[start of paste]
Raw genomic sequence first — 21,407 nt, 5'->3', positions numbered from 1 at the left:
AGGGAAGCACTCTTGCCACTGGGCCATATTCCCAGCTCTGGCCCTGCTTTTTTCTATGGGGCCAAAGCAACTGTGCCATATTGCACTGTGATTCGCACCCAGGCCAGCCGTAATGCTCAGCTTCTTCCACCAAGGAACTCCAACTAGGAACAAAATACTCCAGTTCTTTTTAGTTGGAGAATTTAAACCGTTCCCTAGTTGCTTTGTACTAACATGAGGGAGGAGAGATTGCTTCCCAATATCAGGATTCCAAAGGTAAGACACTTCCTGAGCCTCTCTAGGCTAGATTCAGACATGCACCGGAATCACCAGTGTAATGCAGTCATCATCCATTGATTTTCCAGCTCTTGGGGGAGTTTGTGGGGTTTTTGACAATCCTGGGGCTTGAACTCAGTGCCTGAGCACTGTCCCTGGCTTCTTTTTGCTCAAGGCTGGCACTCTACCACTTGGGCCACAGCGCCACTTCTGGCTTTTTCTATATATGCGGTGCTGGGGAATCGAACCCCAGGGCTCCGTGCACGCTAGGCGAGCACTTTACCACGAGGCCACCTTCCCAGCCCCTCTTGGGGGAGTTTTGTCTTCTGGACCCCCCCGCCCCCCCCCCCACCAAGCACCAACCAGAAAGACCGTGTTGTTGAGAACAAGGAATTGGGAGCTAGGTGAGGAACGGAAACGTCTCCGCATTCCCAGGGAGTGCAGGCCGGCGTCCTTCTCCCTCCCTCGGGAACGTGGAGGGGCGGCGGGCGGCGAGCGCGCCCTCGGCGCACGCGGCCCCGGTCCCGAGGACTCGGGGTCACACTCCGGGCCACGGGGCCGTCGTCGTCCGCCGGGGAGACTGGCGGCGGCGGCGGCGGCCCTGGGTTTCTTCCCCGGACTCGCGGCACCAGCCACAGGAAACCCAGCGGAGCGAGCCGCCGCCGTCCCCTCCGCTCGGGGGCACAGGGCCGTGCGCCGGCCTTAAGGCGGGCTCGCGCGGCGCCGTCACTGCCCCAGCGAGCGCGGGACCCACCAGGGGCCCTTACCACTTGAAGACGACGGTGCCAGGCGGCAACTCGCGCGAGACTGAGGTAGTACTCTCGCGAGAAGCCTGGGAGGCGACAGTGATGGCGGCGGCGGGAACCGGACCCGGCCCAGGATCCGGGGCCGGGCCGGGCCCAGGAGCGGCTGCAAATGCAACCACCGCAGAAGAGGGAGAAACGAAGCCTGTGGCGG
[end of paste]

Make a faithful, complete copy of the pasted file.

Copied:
Raw genomic sequence first — 21,407 nt, 5'->3', positions numbered from 1 at the left:
AGGGAAGCACTCTTGCCACTGGGCCATATTCCCAGCTCTGGCCCTGCTTTTTTCTATGGGGCCAAAGCAACTGTGCCATATTGCACTGTGATTCGCACCCAGGCCAGCCGTAATGCTCAGCTTCTTCCACCAAGGAACTCCAACTAGGAACAAAATACTCCAGTTCTTTTTAGTTGGAGAATTTAAACCGTTCCCTAGTTGCTTTGTACTAACATGAGGGAGGAGAGATTGCTTCCCAATATCAGGATTCCAAAGGTAAGACACTTCCTGAGCCTCTCTAGGCTAGATTCAGACATGCACCGGAATCACCAGTGTAATGCAGTCATCATCCATTGATTTTCCAGCTCTTGGGGGAGTTTGTGGGGTTTTTGACAATCCTGGGGCTTGAACTCAGTGCCTGAGCACTGTCCCTGGCTTCTTTTTGCTCAAGGCTGGCACTCTACCACTTGGGCCACAGCGCCACTTCTGGCTTTTTCTATATATGCGGTGCTGGGGAATCGAACCCCAGGGCTCCGTGCACGCTAGGCGAGCACTTTACCACGAGGCCACCTTCCCAGCCCCTCTTGGGGGAGTTTTGTCTTCTGGACCCCCCCGCCCCCCCCCCCACCAAGCACCAACCAGAAAGACCGTGTTGTTGAGAACAAGGAATTGGGAGCTAGGTGAGGAACGGAAACGTCTCCGCATTCCCAGGGAGTGCAGGCCGGCGTCCTTCTCCCTCCCTCGGGAACGTGGAGGGGCGGCGGGCGGCGAGCGCGCCCTCGGCGCACGCGGCCCCGGTCCCGAGGACTCGGGGTCACACTCCGGGCCACGGGGCCGTCGTCGTCCGCCGGGGAGACTGGCGGCGGCGGCGGCGGCCCTGGGTTTCTTCCCCGGACTCGCGGCACCAGCCACAGGAAACCCAGCGGAGCGAGCCGCCGCCGTCCCCTCCGCTCGGGGGCACAGGGCCGTGCGCCGGCCTTAAGGCGGGCTCGCGCGGCGCCGTCACTGCCCCAGCGAGCGCGGGACCCACCAGGGGCCCTTACCACTTGAAGACGACGGTGCCAGGCGGCAACTCGCGCGAGACTGAGGTAGTACTCTCGCGAGAAGCCTGGGAGGCGACAGTGATGGCGGCGGCGGGAACCGGACCCGGCCCAGGATCCGGGGCCGGGCCGGGCCCAGGAGCGGCTGCAAATGCAACCACCGCAGAAGAGGGAGAAACGAAGCCTGTGGCGG